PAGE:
These 5 products have frustrated me as a lino printing beginner

When you want to start a new hobby, there is a big fascination at the beginning. You want to understand how everything works and, at best, you already see yourself doing it! Often you are so hyped that you want to start right away. So you watch countless videos and slowly understand how the processes work. If you then want to start yourself, you are faced with the question: What do I buy now? I don’t want to throw money out the window – who knows if I’ll stick with the hobby? So you are often inclined to start with inexpensive products. Totally understandable! HOWEVER, I have to admit that some inexpensive supplies have the opposite effect. Namely, when frustration arises because it simply does not work. And as a beginner, you don’t know if it’s your own technique and lack of knowledge or if the product is unsuitable.

From my experience I can say: There are products where you can save money and don’t have to use high-priced products. And some professional products are much more beginner-friendly than their cheap alternatives.

Therefore, today I present you my top 5 frustration products and their recommended counterparts.

Ink rollers

Round steel frame with hard rubber rollers versus soft rubber roller. The former are probably the cheapest rollers you can find, while my favorites from Speedball Art are in the midfield price wise. Although this is relative, since there are rollers for 60 euros upwards, which are too expensive even for me!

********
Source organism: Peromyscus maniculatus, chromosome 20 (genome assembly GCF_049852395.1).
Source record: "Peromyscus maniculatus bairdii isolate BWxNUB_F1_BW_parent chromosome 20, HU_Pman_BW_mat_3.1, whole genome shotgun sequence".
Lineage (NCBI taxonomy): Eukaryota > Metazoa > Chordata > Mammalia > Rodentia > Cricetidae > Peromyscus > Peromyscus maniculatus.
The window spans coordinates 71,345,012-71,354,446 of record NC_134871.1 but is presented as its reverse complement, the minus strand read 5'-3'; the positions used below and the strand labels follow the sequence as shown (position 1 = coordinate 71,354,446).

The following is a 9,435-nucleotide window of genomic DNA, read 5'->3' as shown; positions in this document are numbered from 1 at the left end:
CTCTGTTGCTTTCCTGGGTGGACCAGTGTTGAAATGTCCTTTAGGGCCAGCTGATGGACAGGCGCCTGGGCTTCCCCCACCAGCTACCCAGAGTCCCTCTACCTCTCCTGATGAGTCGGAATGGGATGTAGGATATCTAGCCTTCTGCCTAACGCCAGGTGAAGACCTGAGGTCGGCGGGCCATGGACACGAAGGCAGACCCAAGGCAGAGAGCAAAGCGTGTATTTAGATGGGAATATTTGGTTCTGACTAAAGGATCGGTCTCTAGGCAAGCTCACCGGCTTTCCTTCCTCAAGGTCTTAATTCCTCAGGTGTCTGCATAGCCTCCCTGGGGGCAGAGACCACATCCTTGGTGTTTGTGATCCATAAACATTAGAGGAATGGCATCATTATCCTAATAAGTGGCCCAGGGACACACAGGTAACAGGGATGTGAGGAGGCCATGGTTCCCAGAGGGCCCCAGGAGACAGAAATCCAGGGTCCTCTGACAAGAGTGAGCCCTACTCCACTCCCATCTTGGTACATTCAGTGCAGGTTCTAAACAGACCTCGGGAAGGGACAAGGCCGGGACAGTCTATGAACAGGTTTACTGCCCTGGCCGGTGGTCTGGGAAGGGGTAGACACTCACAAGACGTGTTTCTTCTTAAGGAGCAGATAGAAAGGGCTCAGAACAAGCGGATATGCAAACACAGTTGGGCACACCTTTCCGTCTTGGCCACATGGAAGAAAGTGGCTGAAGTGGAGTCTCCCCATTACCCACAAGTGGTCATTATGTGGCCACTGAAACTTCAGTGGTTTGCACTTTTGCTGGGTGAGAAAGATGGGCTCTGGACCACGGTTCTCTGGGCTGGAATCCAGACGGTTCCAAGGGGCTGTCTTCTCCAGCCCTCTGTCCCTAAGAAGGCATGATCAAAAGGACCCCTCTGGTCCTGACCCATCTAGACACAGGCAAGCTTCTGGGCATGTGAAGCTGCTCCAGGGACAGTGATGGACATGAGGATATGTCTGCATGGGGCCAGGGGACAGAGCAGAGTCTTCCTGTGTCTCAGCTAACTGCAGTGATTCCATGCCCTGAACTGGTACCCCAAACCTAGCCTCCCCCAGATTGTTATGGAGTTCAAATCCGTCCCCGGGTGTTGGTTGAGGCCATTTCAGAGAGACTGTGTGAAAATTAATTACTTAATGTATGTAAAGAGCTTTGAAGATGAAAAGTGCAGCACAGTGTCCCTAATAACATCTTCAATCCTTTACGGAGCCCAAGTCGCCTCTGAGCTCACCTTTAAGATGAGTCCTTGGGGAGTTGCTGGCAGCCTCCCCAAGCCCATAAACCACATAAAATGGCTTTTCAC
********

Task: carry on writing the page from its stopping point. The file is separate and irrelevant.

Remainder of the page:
The disadvantage of the round steel frame is that it does not tolerate much pressure. Unfortunately, however, the application of ink is so poor with these rollers that one is inclined to press on harder. Overall, applying ink with these inexpensive rollers is no joy … So the result remains rather uneven, which can have a negative impact on the print.

The soft rubber rollers, on the other hand, are a dream to work with. The ink can be easily and evenly distributed. In cleaning, hard rubber rollers are ahead, but for me the printing result has priority over cleaning a utensil.

Ink - water or oil-based?

I started with large tubes of water-based ink and these Schmincke inks. A well-known company, should be working. Little did I know! While printing, the inks have partially dried, and to print in the summer was almost impossible. With a lot of pressure I tried to achieve an even result. In the end, I had to tear my paper off the linoleum block because it was sticking to it due to the dried ink. Pretty frustrating!

So my answer will always be: Ink for lino printing has to be oil-based AND washable. With oil-based inks, you automatically think of the tricky cleaning issues of having to handle smelly substances. I wouldn’t want that either 😀 Fortunately, there are the wonderful Caligo Safe Wash Relief Inks from Cranfield that combine the best of both worlds. Excellent printing qualities and very easy to clean with soap and water.

Carving tools

Here too, my credo is – please do not save money at the wrong end! With three different blade sizes you can already cover a lot of functions and are wonderful for a starter set. I used this interchangeable blade set during my time at university. A horror! Those in combination with a hard, old linoleum block spoil your fun right away. Because actually, carving can be meditative and relaxing.